San Diego Chargers: 10 Draft Day Steals and Undrafted Players to Hit It Big

Andrew LongworthCorrespondent IApril 19, 2011

San Diego Chargers: 10 Draft Day Steals and Undrafted Players to Hit It Big

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    Time and again, football history will remind us in its own not so subtle and bone crunching way of the underdogs, the overlooked and those tiny specks in cosmos aching to burst into shooting stars in a far larger and brighter constellation.

    There are the players who supposedly were too slow and too short. Those who were too big and too small. There are players whose pants were not bleached enough or who had missed a certain Star Trek episode.

    Whereas scouts have always fiddled with billions of numbers, the scales are balanced by the billions of horse manure excuses as to why not to draft a certain player. More than not, the scouts get it right. The 99 percent success rate would justify their paychecks to the NFL brass every time.

    It's the one percent they miss that will continue to rise up like Jason Vorhees, chainsaw in hand, to come back and torment the naysayers.

    There's sixth-round pick Tom Brady, now flashing three Super Bowl rings and measuring for his bust at the NFL Hall of Fame.

    There's Roger Staubach, a 10th-round pick in the 1964 draft.

    There's Hall of Famer George Blanda, the 119th overall pick in the 1949 draft. 

    Needless to say, the Chargers have had their fair share of diamonds in the rough.

    Depicted here are 10 current and former Bolts who would garner little more than a laugh from the NFL's scouting departments. Years later, these same players have garnered paychecks that have them laughing all the way to the bank and Hawaii at season's end. 


Dan Fouts, 3rd Round, 64th Pick, 1973

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    Dan Fouts.

    The greatest Chargers quarterback in history is the highest draft pick on this list.

    Somehow, 19 school records at the University of Oregon didn't convince scouts to waste a top-50 pick on Fouts.

    Six Pro Bowls and a Hall of Fame bust in Canton later, the surviving scouts have now recognized the error of their ways to the degree that it might want them to join their former colleagues six feet under so they can collectively turn in their graves together.

    Though he was deemed merely worthy enough by scouts to be a 64th pick in a draft, there is little doubt that he ranks far ahead of that—in the history of all-time greats to have ever played on a gridiron.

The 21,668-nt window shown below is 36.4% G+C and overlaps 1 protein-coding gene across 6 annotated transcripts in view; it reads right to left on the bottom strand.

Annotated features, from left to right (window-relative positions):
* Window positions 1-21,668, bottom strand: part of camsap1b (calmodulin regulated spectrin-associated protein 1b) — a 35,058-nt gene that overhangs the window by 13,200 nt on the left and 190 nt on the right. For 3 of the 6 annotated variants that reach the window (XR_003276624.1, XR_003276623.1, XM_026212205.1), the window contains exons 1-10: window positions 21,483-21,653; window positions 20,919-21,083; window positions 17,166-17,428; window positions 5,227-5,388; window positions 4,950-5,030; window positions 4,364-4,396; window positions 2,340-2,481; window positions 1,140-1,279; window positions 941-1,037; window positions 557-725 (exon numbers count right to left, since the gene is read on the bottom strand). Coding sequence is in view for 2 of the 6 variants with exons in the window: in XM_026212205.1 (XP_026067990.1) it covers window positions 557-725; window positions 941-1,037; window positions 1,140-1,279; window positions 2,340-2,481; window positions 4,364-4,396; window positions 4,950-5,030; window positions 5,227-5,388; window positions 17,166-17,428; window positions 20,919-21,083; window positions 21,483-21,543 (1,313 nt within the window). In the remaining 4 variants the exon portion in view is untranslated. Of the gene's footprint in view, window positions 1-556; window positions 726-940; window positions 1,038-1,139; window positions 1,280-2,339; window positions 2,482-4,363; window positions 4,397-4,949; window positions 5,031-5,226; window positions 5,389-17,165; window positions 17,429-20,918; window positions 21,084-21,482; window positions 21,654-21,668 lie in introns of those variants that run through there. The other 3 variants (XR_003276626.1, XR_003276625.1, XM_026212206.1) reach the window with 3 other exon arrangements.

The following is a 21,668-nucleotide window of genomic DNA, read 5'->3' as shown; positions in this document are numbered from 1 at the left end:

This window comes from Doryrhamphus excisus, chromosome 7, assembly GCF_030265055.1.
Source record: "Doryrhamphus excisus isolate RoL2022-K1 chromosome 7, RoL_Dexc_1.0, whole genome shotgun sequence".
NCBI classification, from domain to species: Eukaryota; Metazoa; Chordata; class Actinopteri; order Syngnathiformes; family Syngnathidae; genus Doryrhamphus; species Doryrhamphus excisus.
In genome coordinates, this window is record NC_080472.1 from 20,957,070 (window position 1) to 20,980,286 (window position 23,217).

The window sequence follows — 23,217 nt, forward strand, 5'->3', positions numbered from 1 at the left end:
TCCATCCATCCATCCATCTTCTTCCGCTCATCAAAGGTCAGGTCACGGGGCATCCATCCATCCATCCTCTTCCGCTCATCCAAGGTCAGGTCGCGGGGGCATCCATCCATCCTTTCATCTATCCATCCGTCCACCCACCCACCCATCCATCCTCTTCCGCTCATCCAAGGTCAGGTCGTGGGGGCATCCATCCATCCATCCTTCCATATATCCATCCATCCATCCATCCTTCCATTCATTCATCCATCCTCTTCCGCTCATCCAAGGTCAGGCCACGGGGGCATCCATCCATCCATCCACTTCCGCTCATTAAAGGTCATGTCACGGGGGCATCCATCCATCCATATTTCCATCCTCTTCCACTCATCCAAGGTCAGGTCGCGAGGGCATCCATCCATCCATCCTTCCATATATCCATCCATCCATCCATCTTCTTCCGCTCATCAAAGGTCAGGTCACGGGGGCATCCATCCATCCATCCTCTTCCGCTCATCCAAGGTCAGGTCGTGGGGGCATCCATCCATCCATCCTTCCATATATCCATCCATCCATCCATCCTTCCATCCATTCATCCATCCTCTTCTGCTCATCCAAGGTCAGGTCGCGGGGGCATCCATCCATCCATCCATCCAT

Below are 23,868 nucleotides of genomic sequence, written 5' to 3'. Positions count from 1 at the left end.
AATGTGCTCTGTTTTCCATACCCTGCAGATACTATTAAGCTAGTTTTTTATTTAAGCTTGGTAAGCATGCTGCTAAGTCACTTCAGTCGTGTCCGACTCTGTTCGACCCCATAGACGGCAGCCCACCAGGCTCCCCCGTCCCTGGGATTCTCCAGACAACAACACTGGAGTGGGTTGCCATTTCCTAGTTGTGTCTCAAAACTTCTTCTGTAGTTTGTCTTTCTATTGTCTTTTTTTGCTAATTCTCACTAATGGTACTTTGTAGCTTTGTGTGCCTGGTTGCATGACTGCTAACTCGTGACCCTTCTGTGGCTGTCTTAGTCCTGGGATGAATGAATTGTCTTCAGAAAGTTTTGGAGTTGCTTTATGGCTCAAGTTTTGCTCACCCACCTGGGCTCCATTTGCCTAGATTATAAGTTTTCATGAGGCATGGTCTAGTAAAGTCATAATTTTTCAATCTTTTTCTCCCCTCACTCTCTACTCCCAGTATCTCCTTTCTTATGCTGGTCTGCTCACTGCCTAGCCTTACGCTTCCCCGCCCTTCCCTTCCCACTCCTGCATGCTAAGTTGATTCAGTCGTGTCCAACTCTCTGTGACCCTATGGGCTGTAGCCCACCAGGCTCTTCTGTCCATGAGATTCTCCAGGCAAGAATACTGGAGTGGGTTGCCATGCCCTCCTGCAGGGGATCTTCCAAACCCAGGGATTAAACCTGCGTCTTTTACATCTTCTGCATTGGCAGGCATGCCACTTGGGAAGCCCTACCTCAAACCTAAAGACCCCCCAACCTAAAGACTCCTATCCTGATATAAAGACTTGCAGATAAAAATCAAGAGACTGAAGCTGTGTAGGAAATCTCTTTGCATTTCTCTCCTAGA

Shaun Phillips, 4th Round, 98th Pick, 2004

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    Originally, Shaun Phillips had chosen to attend Purdue University largely because of his expressed wish to catch balls as a tight end from a certain quarterback named Drew Brees.

    Luckily for Charger fans, he was forced to sit out his freshman year due to academic issues, which would effectively shelve his ambitions to play on offense. Upon his return, he was assigned to the defense, where he would rack up a school record 33.5 sacks, along with three All-Big 10 honorable mentions.

    His dominance in the Big 10 didn't convince pro scouts to make a visit to the nearest Lenscrafters, as Shaun Phillips was drafted 98th overall in 2004.   

    He's thanked the Chargers for their vote of confidence by recording 56.5 quarterback sacks, 19 forced fumbles and four interceptions.

    The Chargers thank Phillips for his service and the scouts for continuing to low-ball prospects from Purdue. And to think that they might have learned something after Brees was only a second-round pick.

Darren Sproles, 4th Round, 130th Pick, 2005

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    His resume after leaving his alma mater Kansas State?

    Twenty-three school records, 11th on the all-time college rushing yards list, sixth most in all-purpose yards in NCAA history. Rushing leader nationwide in 2003 with 1,986 yards. Fifth in the Heisman Trophy voting in 2003.

    Shouldn't that be a no-brainer for scouts?

    Only for the Chargers' scouts with brains, as it turned out.

    Whereas the Mannings and Michael Vick were obviously too big to fail, in the eyes of NFL scouts, Darren Sproles here fell victim to the "too small to succeed" mindset. His reward was the 130th pick overall in the 2005 draft.